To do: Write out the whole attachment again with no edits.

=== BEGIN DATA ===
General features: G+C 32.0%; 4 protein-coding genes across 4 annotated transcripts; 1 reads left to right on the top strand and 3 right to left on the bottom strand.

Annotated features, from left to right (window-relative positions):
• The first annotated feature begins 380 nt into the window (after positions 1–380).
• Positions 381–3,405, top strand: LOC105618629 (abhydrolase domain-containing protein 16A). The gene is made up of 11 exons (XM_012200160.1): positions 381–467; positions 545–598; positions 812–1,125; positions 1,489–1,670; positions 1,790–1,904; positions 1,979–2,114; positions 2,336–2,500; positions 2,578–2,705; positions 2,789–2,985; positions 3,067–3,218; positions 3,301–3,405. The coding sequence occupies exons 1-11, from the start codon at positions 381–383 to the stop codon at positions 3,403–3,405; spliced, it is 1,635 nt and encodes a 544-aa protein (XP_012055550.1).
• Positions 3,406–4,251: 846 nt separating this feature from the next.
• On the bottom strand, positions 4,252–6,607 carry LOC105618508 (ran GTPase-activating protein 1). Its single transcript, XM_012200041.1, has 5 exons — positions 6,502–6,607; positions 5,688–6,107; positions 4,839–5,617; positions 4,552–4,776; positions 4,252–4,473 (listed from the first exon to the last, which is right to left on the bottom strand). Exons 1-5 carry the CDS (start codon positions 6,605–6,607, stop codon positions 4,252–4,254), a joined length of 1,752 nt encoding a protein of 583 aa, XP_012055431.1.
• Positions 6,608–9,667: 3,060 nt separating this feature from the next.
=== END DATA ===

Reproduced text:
General features: G+C 32.0%; 4 protein-coding genes across 4 annotated transcripts; 1 reads left to right on the top strand and 3 right to left on the bottom strand.

Annotated features, from left to right (window-relative positions):
• The first annotated feature begins 380 nt into the window (after positions 1–380).
• Positions 381–3,405, top strand: LOC105618629 (abhydrolase domain-containing protein 16A). The gene is made up of 11 exons (XM_012200160.1): positions 381–467; positions 545–598; positions 812–1,125; positions 1,489–1,670; positions 1,790–1,904; positions 1,979–2,114; positions 2,336–2,500; positions 2,578–2,705; positions 2,789–2,985; positions 3,067–3,218; positions 3,301–3,405. The coding sequence occupies exons 1-11, from the start codon at positions 381–383 to the stop codon at positions 3,403–3,405; spliced, it is 1,635 nt and encodes a 544-aa protein (XP_012055550.1).
• Positions 3,406–4,251: 846 nt separating this feature from the next.
• On the bottom strand, positions 4,252–6,607 carry LOC105618508 (ran GTPase-activating protein 1). Its single transcript, XM_012200041.1, has 5 exons — positions 6,502–6,607; positions 5,688–6,107; positions 4,839–5,617; positions 4,552–4,776; positions 4,252–4,473 (listed from the first exon to the last, which is right to left on the bottom strand). Exons 1-5 carry the CDS (start codon positions 6,605–6,607, stop codon positions 4,252–4,254), a joined length of 1,752 nt encoding a protein of 583 aa, XP_012055431.1.
• Positions 6,608–9,667: 3,060 nt separating this feature from the next.